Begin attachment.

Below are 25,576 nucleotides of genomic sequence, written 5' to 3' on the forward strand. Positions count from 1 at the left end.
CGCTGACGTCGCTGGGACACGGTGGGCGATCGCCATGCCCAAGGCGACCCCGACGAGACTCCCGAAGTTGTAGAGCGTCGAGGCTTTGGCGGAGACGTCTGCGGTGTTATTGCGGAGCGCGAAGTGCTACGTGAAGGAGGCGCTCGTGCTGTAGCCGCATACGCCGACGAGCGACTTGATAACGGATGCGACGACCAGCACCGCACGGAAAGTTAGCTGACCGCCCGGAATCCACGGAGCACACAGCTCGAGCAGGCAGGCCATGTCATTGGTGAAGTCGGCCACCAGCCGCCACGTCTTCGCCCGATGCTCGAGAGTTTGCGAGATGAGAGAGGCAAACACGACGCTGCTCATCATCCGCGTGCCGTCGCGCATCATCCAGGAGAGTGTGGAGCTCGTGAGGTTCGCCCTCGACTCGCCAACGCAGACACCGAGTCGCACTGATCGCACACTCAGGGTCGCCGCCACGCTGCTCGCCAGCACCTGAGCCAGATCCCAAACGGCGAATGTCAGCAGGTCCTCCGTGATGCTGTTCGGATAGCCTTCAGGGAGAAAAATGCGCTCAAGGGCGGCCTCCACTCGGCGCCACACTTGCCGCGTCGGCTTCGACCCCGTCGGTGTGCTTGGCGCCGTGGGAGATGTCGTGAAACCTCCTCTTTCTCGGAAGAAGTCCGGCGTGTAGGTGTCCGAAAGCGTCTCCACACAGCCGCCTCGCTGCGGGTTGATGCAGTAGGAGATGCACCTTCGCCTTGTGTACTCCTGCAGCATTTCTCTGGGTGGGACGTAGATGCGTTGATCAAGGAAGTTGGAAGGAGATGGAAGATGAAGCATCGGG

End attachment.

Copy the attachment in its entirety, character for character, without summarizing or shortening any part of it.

Below are 25,576 nucleotides of genomic sequence, written 5' to 3' on the forward strand. Positions count from 1 at the left end.
CGCTGACGTCGCTGGGACACGGTGGGCGATCGCCATGCCCAAGGCGACCCCGACGAGACTCCCGAAGTTGTAGAGCGTCGAGGCTTTGGCGGAGACGTCTGCGGTGTTATTGCGGAGCGCGAAGTGCTACGTGAAGGAGGCGCTCGTGCTGTAGCCGCATACGCCGACGAGCGACTTGATAACGGATGCGACGACCAGCACCGCACGGAAAGTTAGCTGACCGCCCGGAATCCACGGAGCACACAGCTCGAGCAGGCAGGCCATGTCATTGGTGAAGTCGGCCACCAGCCGCCACGTCTTCGCCCGATGCTCGAGAGTTTGCGAGATGAGAGAGGCAAACACGACGCTGCTCATCATCCGCGTGCCGTCGCGCATCATCCAGGAGAGTGTGGAGCTCGTGAGGTTCGCCCTCGACTCGCCAACGCAGACACCGAGTCGCACTGATCGCACACTCAGGGTCGCCGCCACGCTGCTCGCCAGCACCTGAGCCAGATCCCAAACGGCGAATGTCAGCAGGTCCTCCGTGATGCTGTTCGGATAGCCTTCAGGGAGAAAAATGCGCTCAAGGGCGGCCTCCACTCGGCGCCACACTTGCCGCGTCGGCTTCGACCCCGTCGGTGTGCTTGGCGCCGTGGGAGATGTCGTGAAACCTCCTCTTTCTCGGAAGAAGTCCGGCGTGTAGGTGTCCGAAAGCGTCTCCACACAGCCGCCTCGCTGCGGGTTGATGCAGTAGGAGATGCACCTTCGCCTTGTGTACTCCTGCAGCATTTCTCTGGGTGGGACGTAGATGCGTTGATCAAGGAAGTTGGAAGGAGATGGAAGATGAAGCATCGGG